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2012 Honda Ridgeline review: 2012 Honda Ridgeline

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The Good Stylish looks and a few practical innovations set the 2012 Honda Ridgeline Sport apart from other pickups. The four-wheel-drive system includes a differential lock.

The Bad Tech in the cabin is limited to the stereo, with no navigation, Bluetooth phone system, or rear-view camera available. Fuel economy is mediocre.

The Bottom Line Although oddly stylish, the 2012 Honda Ridgeline Sport offers nothing in the way of cabin electronics, and driveline tech that only stands out for its four-wheel-drive system.

Visit manufacturer site for details.

4.3 Overall
  • Cabin tech 1.0
  • Performance tech 6.0
  • Design 7.0

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Like Louis Vuitton boxing gloves, the 2012 Honda Ridgeline Sport presents a stylish but brutish stance. In black, it looks like a street cruiser that would make any rapper proud, although chrome 22s would help. Buttresses from cab to bed walls give it a sleek side view. A straight up grille and a raised hood give the front bulldog style, while fender flares and big space in the wheel wells emphasize utility.

This truck also offers some surprising practicality, innovative engineering similar to the Magic Seat in the Honda Fit. The tailgate of the Ridgeline Sport opens in the traditional manner, down, but can also swing out. Smuggler compartments are buried under the bed floor, and this truck only comes as a crew cab, with a full four doors.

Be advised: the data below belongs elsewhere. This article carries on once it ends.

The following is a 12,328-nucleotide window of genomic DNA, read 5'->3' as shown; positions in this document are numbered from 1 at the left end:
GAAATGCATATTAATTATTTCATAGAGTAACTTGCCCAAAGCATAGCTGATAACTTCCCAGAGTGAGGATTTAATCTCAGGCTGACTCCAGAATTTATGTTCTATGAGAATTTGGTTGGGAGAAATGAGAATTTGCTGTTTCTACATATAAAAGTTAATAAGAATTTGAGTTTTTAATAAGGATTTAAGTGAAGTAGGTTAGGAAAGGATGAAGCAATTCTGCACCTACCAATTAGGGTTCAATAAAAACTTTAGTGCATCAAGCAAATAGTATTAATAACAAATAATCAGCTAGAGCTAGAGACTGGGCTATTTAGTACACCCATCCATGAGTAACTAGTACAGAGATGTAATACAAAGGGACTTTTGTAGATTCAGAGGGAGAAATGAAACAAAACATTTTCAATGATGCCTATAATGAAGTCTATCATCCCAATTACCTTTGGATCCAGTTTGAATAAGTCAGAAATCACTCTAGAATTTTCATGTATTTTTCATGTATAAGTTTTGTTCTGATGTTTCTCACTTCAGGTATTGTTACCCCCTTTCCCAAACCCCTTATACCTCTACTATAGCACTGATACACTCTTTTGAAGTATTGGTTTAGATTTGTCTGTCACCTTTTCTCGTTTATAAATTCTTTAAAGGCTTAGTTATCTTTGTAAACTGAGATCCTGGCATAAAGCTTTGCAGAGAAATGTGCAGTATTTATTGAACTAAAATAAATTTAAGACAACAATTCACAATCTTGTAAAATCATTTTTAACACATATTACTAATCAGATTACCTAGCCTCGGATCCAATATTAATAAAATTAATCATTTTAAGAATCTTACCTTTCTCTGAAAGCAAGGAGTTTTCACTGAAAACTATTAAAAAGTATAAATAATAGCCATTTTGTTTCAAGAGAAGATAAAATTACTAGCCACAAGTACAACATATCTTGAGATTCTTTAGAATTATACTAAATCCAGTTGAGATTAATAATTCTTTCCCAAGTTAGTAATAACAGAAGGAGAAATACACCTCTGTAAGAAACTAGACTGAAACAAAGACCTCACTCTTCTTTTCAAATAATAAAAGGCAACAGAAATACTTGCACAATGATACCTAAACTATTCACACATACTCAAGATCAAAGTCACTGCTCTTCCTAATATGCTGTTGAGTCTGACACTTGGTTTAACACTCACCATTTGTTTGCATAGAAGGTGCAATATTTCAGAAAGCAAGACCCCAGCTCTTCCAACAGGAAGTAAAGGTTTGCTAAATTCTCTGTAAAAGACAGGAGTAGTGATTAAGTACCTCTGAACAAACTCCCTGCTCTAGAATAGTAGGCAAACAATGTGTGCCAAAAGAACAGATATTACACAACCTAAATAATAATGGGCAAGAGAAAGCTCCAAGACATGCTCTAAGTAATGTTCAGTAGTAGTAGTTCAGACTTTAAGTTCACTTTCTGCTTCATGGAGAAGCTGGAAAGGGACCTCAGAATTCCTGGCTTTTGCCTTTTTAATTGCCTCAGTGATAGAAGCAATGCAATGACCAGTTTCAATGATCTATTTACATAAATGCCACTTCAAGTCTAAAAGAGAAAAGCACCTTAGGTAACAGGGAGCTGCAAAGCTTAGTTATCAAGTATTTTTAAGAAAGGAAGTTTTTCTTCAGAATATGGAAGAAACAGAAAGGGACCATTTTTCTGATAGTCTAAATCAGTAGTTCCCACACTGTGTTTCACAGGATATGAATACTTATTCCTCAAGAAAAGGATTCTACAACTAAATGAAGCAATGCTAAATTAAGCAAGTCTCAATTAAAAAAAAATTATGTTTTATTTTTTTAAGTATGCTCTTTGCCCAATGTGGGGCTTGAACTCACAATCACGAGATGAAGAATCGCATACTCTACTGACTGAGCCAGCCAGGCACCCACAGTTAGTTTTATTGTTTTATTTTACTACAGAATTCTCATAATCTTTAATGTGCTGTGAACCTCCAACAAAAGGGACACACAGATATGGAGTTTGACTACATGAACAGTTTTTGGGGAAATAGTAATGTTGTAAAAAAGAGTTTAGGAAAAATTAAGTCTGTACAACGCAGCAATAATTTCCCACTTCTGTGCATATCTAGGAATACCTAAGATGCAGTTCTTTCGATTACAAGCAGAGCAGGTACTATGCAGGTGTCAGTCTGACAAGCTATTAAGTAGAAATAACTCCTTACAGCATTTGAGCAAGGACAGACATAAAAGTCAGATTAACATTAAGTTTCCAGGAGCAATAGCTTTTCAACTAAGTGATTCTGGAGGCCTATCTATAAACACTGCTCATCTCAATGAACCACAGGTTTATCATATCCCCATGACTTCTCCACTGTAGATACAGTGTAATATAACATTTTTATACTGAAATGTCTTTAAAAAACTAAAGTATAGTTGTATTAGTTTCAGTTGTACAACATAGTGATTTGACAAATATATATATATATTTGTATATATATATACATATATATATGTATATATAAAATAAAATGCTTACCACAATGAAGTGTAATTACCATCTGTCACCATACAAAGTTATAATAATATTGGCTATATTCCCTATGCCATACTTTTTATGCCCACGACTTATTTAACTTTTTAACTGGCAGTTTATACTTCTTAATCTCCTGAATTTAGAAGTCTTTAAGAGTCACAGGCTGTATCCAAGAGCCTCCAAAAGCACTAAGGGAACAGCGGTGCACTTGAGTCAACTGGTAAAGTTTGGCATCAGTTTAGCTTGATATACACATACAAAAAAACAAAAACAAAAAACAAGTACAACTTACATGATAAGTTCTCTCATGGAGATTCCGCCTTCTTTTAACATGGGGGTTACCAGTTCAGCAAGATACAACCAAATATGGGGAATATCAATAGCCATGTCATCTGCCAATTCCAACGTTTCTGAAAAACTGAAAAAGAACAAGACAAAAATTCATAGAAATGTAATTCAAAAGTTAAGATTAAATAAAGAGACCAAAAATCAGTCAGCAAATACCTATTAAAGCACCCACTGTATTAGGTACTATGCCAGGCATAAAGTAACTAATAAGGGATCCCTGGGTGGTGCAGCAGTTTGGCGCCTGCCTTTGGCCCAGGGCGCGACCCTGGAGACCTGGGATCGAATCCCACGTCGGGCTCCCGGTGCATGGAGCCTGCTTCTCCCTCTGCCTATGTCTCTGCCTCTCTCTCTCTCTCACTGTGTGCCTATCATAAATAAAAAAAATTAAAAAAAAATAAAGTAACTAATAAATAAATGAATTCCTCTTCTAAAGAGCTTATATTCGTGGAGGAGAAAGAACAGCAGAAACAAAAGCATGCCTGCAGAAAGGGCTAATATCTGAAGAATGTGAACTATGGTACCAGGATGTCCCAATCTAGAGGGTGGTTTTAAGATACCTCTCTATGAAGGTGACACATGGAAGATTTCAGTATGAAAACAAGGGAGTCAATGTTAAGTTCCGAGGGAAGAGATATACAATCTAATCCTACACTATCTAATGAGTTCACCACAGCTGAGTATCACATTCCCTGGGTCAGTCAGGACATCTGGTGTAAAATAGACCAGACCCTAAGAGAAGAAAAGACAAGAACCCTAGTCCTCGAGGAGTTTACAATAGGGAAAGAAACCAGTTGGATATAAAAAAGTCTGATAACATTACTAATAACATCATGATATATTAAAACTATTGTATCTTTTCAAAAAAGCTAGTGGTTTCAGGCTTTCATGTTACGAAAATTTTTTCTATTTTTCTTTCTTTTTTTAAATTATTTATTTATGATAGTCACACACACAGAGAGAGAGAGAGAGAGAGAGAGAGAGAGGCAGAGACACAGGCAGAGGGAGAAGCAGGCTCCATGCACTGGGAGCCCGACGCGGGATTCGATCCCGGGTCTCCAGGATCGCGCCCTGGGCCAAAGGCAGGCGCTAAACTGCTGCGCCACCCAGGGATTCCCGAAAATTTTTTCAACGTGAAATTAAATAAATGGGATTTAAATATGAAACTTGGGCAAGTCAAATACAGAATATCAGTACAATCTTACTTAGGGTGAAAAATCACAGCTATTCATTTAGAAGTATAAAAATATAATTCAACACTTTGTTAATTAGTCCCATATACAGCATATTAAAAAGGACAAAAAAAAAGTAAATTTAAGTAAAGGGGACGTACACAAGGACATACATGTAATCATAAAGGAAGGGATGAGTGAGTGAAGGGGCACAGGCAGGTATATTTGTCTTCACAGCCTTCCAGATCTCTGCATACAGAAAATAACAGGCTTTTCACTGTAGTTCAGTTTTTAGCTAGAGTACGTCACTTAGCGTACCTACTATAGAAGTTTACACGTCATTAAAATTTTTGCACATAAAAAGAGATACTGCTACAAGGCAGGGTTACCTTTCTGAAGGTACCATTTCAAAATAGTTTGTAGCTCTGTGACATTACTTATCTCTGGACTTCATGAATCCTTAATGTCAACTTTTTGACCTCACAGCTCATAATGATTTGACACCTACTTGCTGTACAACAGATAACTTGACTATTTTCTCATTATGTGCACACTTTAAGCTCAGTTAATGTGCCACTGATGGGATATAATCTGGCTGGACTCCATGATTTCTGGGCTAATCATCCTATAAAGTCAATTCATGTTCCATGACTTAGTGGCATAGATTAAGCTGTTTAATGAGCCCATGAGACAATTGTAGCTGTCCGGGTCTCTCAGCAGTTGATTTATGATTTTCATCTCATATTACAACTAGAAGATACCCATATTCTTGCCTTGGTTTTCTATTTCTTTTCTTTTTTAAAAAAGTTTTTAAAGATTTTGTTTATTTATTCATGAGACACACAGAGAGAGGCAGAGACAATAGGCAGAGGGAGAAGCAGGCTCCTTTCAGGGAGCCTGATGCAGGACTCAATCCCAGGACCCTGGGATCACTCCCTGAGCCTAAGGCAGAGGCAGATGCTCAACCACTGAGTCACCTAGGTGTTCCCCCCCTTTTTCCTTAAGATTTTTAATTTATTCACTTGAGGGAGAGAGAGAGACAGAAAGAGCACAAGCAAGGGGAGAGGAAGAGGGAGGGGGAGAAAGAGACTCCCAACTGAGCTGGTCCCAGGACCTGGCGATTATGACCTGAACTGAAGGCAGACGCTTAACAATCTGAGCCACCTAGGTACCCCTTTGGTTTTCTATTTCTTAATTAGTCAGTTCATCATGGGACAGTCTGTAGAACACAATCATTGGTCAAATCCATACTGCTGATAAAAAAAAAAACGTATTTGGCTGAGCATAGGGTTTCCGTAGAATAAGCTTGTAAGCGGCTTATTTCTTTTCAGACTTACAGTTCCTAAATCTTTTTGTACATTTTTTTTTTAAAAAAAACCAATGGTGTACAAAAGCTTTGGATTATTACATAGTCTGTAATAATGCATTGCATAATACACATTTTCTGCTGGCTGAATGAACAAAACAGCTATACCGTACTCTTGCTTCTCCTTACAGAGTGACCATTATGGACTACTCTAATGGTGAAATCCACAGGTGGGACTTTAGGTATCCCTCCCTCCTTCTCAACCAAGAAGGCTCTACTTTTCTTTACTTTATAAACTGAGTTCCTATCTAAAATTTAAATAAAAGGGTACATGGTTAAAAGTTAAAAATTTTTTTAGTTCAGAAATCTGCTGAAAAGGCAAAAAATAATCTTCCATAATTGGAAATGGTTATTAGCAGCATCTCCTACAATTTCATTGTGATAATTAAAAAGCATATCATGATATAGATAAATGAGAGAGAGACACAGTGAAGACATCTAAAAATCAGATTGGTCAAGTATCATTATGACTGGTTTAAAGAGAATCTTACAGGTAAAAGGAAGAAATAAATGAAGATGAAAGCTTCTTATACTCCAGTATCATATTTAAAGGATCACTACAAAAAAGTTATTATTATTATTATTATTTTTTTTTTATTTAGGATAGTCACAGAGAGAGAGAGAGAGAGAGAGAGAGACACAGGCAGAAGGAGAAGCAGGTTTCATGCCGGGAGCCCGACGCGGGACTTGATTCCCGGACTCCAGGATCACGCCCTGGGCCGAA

Honda connoisseurs will find the cabin design surprising, as big, bulky dials serve for temperature, fan, and volume control. A column shifter also seems out of place in a Honda, but the elimination of a long console frees up some space on the floor. Many convenient compartments hold odds and ends in the dashboard.

Tech? What tech?
As this is a CNET review, let's tackle the elephant in the room, or, more appropriately, lack thereof. The 2012 Ridgeline Sport's cabin electronics are about 20 years old. Green and black monochrome displays show the current radio station and air conditioning setting.

The head unit includes a single CD slot, and an auxiliary input comes standard. The most advanced feature of the Ridgeline Sport is that the stereo can play MP3 CDs. The volume and channel controls on the steering wheel are nice, but almost seem excessive with the limited audio sources. Music plays through a 100-watt, six-speaker system. The sound quality here is not terrible, just average. Bass is not very strong, although the highs are a little more distinct. The sound quickly distorts with the volume up high.

2012 Honda Ridgeline Sport

For all of its modern design, the Ridgeline's cabin is almost completely devoid of electronics.

Josh Miller/CNET

Honda offers neither navigation nor a Bluetooth phone system with the Ridgeline Sport, although these conveniences are included with the top-trim Ridgeline RTL, which goes for about $40,000. Driver assistance systems are also lacking, including a rear-view camera, which would be very useful for this truck.

As a pickup truck, the Ridgeline Sport differs from the breed defined by stalwarts such as the Ford F-150 and Dodge Ram. Based on a front-wheel-drive platform, the 3.5-liter V-6 engine sits sideways. However, Honda only makes the Ridgeline Sport in a four-wheel-drive format, so the engine sends its 250 horsepower and 247 pound-feet of torque to all four wheels through a five-speed automatic transmission.

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